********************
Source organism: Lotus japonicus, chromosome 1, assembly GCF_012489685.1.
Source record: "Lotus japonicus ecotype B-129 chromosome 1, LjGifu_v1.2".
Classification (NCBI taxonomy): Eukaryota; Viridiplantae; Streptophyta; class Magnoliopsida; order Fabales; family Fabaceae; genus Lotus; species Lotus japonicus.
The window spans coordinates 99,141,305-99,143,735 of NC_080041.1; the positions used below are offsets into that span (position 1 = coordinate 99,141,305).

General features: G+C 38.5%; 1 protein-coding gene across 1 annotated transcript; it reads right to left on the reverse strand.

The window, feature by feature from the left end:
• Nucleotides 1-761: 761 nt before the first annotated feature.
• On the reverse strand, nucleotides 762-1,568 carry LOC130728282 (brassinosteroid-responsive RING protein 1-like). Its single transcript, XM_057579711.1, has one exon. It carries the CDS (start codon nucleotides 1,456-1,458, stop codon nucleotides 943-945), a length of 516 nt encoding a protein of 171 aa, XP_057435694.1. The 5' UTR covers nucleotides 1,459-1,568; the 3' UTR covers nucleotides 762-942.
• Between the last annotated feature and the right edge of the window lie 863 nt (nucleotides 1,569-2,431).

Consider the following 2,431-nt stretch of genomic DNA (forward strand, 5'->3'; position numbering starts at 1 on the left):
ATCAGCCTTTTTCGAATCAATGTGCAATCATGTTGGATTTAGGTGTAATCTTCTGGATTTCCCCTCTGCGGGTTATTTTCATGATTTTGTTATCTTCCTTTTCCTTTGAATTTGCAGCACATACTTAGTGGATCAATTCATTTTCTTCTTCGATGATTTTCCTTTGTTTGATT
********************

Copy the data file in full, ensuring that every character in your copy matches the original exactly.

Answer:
Source organism: Lotus japonicus, chromosome 1, assembly GCF_012489685.1.
Source record: "Lotus japonicus ecotype B-129 chromosome 1, LjGifu_v1.2".
Classification (NCBI taxonomy): Eukaryota; Viridiplantae; Streptophyta; class Magnoliopsida; order Fabales; family Fabaceae; genus Lotus; species Lotus japonicus.
The window spans coordinates 99,141,305-99,143,735 of NC_080041.1; the positions used below are offsets into that span (position 1 = coordinate 99,141,305).

General features: G+C 38.5%; 1 protein-coding gene across 1 annotated transcript; it reads right to left on the reverse strand.

The window, feature by feature from the left end:
• Nucleotides 1-761: 761 nt before the first annotated feature.
• On the reverse strand, nucleotides 762-1,568 carry LOC130728282 (brassinosteroid-responsive RING protein 1-like). Its single transcript, XM_057579711.1, has one exon. It carries the CDS (start codon nucleotides 1,456-1,458, stop codon nucleotides 943-945), a length of 516 nt encoding a protein of 171 aa, XP_057435694.1. The 5' UTR covers nucleotides 1,459-1,568; the 3' UTR covers nucleotides 762-942.
• Between the last annotated feature and the right edge of the window lie 863 nt (nucleotides 1,569-2,431).

Consider the following 2,431-nt stretch of genomic DNA (forward strand, 5'->3'; position numbering starts at 1 on the left):
ATCAGCCTTTTTCGAATCAATGTGCAATCATGTTGGATTTAGGTGTAATCTTCTGGATTTCCCCTCTGCGGGTTATTTTCATGATTTTGTTATCTTCCTTTTCCTTTGAATTTGCAGCACATACTTAGTGGATCAATTCATTTTCTTCTTCGATGATTTTCCTTTGTTTGATT